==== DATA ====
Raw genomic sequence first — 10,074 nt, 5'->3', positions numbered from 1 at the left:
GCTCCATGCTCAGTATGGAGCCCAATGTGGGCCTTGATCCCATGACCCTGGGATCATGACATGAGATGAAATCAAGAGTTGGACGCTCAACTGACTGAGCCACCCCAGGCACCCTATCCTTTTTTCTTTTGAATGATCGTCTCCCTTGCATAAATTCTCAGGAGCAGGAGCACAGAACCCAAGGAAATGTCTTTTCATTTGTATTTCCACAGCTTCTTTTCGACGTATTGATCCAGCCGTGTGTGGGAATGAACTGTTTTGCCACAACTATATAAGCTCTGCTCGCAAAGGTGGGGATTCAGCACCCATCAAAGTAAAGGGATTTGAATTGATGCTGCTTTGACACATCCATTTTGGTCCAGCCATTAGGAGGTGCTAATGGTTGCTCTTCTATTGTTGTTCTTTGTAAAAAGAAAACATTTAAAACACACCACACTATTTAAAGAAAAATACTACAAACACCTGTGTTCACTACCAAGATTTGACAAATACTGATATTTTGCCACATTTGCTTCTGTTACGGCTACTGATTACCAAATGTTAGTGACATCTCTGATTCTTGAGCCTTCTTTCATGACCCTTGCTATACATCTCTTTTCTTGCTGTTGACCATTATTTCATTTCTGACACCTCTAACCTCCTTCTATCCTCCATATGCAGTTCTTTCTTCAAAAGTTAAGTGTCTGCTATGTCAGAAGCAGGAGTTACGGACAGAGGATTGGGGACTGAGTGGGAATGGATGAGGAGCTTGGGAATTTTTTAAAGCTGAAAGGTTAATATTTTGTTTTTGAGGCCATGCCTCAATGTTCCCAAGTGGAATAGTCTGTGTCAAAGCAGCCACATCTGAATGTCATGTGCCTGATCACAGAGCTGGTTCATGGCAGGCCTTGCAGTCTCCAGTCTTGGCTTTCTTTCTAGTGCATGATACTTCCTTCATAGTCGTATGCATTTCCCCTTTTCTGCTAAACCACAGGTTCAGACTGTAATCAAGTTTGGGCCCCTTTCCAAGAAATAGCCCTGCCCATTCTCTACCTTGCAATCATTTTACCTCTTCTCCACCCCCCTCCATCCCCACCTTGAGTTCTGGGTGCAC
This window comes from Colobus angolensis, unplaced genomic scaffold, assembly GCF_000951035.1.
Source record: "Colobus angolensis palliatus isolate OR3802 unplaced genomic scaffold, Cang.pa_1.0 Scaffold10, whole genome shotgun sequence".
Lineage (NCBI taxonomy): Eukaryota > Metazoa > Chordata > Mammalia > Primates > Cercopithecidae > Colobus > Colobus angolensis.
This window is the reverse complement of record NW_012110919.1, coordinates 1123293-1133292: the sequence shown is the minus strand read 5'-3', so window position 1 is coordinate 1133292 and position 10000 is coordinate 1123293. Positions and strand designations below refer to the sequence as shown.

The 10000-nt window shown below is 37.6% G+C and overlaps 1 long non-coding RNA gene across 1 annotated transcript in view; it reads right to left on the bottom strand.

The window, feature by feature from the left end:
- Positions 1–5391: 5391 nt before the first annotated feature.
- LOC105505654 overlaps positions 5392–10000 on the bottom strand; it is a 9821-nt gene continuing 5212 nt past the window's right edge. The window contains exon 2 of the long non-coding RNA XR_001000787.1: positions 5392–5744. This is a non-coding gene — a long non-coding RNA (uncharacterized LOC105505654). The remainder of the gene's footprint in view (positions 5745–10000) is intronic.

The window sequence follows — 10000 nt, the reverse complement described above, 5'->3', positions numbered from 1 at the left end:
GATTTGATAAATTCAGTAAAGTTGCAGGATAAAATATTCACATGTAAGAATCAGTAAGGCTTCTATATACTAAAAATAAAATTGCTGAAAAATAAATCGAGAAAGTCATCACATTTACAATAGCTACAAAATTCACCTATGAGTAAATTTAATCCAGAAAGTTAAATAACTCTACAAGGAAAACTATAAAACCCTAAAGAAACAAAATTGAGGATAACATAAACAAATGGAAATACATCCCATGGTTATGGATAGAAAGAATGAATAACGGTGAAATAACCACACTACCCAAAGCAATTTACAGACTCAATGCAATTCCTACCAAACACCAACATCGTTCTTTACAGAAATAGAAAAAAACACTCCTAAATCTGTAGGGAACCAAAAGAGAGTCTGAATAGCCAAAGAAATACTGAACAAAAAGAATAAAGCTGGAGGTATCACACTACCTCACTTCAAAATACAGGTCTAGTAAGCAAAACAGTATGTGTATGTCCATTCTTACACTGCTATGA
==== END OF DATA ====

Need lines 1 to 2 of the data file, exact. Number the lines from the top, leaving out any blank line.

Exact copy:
Raw genomic sequence first — 10,074 nt, 5'->3', positions numbered from 1 at the left:
GCTCCATGCTCAGTATGGAGCCCAATGTGGGCCTTGATCCCATGACCCTGGGATCATGACATGAGATGAAATCAAGAGTTGGACGCTCAACTGACTGAGCCACCCCAGGCACCCTATCCTTTTTTCTTTTGAATGATCGTCTCCCTTGCATAAATTCTCAGGAGCAGGAGCACAGAACCCAAGGAAATGTCTTTTCATTTGTATTTCCACAGCTTCTTTTCGACGTATTGATCCAGCCGTGTGTGGGAATGAACTGTTTTGCCACAACTATATAAGCTCTGCTCGCAAAGGTGGGGATTCAGCACCCATCAAAGTAAAGGGATTTGAATTGATGCTGCTTTGACACATCCATTTTGGTCCAGCCATTAGGAGGTGCTAATGGTTGCTCTTCTATTGTTGTTCTTTGTAAAAAGAAAACATTTAAAACACACCACACTATTTAAAGAAAAATACTACAAACACCTGTGTTCACTACCAAGATTTGACAAATACTGATATTTTGCCACATTTGCTTCTGTTACGGCTACTGATTACCAAATGTTAGTGACATCTCTGATTCTTGAGCCTTCTTTCATGACCCTTGCTATACATCTCTTTTCTTGCTGTTGACCATTATTTCATTTCTGACACCTCTAACCTCCTTCTATCCTCCATATGCAGTTCTTTCTTCAAAAGTTAAGTGTCTGCTATGTCAGAAGCAGGAGTTACGGACAGAGGATTGGGGACTGAGTGGGAATGGATGAGGAGCTTGGGAATTTTTTAAAGCTGAAAGGTTAATATTTTGTTTTTGAGGCCATGCCTCAATGTTCCCAAGTGGAATAGTCTGTGTCAAAGCAGCCACATCTGAATGTCATGTGCCTGATCACAGAGCTGGTTCATGGCAGGCCTTGCAGTCTCCAGTCTTGGCTTTCTTTCTAGTGCATGATACTTCCTTCATAGTCGTATGCATTTCCCCTTTTCTGCTAAACCACAGGTTCAGACTGTAATCAAGTTTGGGCCCCTTTCCAAGAAATAGCCCTGCCCATTCTCTACCTTGCAATCATTTTACCTCTTCTCCACCCCCCTCCATCCCCACCTTGAGTTCTGGGTGCAC